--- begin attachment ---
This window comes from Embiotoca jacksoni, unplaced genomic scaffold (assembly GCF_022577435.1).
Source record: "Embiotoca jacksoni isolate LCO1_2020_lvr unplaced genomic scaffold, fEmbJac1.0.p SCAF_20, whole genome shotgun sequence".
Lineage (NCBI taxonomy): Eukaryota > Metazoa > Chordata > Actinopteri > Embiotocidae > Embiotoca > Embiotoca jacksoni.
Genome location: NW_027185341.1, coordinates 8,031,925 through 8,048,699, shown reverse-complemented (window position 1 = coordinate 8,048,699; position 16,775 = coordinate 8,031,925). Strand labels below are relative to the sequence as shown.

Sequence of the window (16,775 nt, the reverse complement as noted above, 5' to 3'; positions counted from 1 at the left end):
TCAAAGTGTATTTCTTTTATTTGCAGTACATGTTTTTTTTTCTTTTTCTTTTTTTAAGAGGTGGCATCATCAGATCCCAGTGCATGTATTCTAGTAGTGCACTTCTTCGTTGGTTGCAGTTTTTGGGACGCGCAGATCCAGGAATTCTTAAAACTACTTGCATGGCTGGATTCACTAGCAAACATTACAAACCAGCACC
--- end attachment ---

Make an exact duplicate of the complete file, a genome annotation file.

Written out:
This window comes from Embiotoca jacksoni, unplaced genomic scaffold (assembly GCF_022577435.1).
Source record: "Embiotoca jacksoni isolate LCO1_2020_lvr unplaced genomic scaffold, fEmbJac1.0.p SCAF_20, whole genome shotgun sequence".
Lineage (NCBI taxonomy): Eukaryota > Metazoa > Chordata > Actinopteri > Embiotocidae > Embiotoca > Embiotoca jacksoni.
Genome location: NW_027185341.1, coordinates 8,031,925 through 8,048,699, shown reverse-complemented (window position 1 = coordinate 8,048,699; position 16,775 = coordinate 8,031,925). Strand labels below are relative to the sequence as shown.

Sequence of the window (16,775 nt, the reverse complement as noted above, 5' to 3'; positions counted from 1 at the left end):
TCAAAGTGTATTTCTTTTATTTGCAGTACATGTTTTTTTTTCTTTTTCTTTTTTTAAGAGGTGGCATCATCAGATCCCAGTGCATGTATTCTAGTAGTGCACTTCTTCGTTGGTTGCAGTTTTTGGGACGCGCAGATCCAGGAATTCTTAAAACTACTTGCATGGCTGGATTCACTAGCAAACATTACAAACCAGCACC